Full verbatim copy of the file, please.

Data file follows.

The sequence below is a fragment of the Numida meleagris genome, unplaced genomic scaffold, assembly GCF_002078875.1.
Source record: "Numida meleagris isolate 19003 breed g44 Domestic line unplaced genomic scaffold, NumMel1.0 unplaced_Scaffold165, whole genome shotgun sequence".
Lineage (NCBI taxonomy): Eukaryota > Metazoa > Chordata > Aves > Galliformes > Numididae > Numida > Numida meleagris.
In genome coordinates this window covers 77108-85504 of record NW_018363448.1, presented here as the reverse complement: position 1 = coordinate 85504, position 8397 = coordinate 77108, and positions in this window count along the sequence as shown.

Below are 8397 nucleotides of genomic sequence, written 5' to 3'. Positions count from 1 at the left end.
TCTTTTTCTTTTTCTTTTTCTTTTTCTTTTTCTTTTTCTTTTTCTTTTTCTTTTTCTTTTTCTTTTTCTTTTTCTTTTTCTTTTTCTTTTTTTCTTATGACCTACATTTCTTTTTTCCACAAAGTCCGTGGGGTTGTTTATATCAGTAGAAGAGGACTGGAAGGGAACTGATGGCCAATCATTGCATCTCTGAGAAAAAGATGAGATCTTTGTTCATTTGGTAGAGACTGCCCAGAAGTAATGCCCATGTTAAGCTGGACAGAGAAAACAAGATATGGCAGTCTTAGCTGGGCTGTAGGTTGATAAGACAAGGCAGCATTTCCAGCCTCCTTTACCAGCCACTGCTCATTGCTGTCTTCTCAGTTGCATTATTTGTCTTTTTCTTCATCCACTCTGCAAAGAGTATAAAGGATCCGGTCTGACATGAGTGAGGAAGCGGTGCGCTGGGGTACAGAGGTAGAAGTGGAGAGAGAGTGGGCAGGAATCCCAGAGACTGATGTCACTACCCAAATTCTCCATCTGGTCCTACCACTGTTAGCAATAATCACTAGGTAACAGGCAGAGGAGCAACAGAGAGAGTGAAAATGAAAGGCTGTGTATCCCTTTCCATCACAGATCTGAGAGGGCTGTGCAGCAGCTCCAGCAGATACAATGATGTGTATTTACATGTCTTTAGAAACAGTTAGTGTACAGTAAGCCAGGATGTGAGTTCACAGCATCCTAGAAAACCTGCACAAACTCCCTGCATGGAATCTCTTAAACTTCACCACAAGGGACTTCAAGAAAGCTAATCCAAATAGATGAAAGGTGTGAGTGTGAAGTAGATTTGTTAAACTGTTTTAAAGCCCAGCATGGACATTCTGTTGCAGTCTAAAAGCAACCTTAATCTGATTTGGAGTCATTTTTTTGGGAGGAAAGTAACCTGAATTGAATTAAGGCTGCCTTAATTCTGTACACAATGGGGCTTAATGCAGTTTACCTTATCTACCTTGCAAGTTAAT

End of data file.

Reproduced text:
The sequence below is a fragment of the Numida meleagris genome, unplaced genomic scaffold, assembly GCF_002078875.1.
Source record: "Numida meleagris isolate 19003 breed g44 Domestic line unplaced genomic scaffold, NumMel1.0 unplaced_Scaffold165, whole genome shotgun sequence".
Lineage (NCBI taxonomy): Eukaryota > Metazoa > Chordata > Aves > Galliformes > Numididae > Numida > Numida meleagris.
In genome coordinates this window covers 77108-85504 of record NW_018363448.1, presented here as the reverse complement: position 1 = coordinate 85504, position 8397 = coordinate 77108, and positions in this window count along the sequence as shown.

Below are 8397 nucleotides of genomic sequence, written 5' to 3'. Positions count from 1 at the left end.
TCTTTTTCTTTTTCTTTTTCTTTTTCTTTTTCTTTTTCTTTTTCTTTTTCTTTTTCTTTTTCTTTTTCTTTTTCTTTTTCTTTTTCTTTTTTTCTTATGACCTACATTTCTTTTTTCCACAAAGTCCGTGGGGTTGTTTATATCAGTAGAAGAGGACTGGAAGGGAACTGATGGCCAATCATTGCATCTCTGAGAAAAAGATGAGATCTTTGTTCATTTGGTAGAGACTGCCCAGAAGTAATGCCCATGTTAAGCTGGACAGAGAAAACAAGATATGGCAGTCTTAGCTGGGCTGTAGGTTGATAAGACAAGGCAGCATTTCCAGCCTCCTTTACCAGCCACTGCTCATTGCTGTCTTCTCAGTTGCATTATTTGTCTTTTTCTTCATCCACTCTGCAAAGAGTATAAAGGATCCGGTCTGACATGAGTGAGGAAGCGGTGCGCTGGGGTACAGAGGTAGAAGTGGAGAGAGAGTGGGCAGGAATCCCAGAGACTGATGTCACTACCCAAATTCTCCATCTGGTCCTACCACTGTTAGCAATAATCACTAGGTAACAGGCAGAGGAGCAACAGAGAGAGTGAAAATGAAAGGCTGTGTATCCCTTTCCATCACAGATCTGAGAGGGCTGTGCAGCAGCTCCAGCAGATACAATGATGTGTATTTACATGTCTTTAGAAACAGTTAGTGTACAGTAAGCCAGGATGTGAGTTCACAGCATCCTAGAAAACCTGCACAAACTCCCTGCATGGAATCTCTTAAACTTCACCACAAGGGACTTCAAGAAAGCTAATCCAAATAGATGAAAGGTGTGAGTGTGAAGTAGATTTGTTAAACTGTTTTAAAGCCCAGCATGGACATTCTGTTGCAGTCTAAAAGCAACCTTAATCTGATTTGGAGTCATTTTTTTGGGAGGAAAGTAACCTGAATTGAATTAAGGCTGCCTTAATTCTGTACACAATGGGGCTTAATGCAGTTTACCTTATCTACCTTGCAAGTTAAT